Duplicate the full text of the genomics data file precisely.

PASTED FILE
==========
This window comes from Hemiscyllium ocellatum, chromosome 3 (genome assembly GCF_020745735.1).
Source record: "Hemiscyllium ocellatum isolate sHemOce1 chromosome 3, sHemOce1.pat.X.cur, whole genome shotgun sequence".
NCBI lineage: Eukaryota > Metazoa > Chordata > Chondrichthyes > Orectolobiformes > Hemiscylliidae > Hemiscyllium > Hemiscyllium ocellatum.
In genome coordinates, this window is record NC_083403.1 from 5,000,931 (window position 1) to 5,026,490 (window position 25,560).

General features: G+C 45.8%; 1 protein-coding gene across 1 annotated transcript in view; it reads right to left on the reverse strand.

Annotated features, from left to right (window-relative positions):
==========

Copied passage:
This window comes from Hemiscyllium ocellatum, chromosome 3 (genome assembly GCF_020745735.1).
Source record: "Hemiscyllium ocellatum isolate sHemOce1 chromosome 3, sHemOce1.pat.X.cur, whole genome shotgun sequence".
NCBI lineage: Eukaryota > Metazoa > Chordata > Chondrichthyes > Orectolobiformes > Hemiscylliidae > Hemiscyllium > Hemiscyllium ocellatum.
In genome coordinates, this window is record NC_083403.1 from 5,000,931 (window position 1) to 5,026,490 (window position 25,560).

General features: G+C 45.8%; 1 protein-coding gene across 1 annotated transcript in view; it reads right to left on the reverse strand.

Annotated features, from left to right (window-relative positions):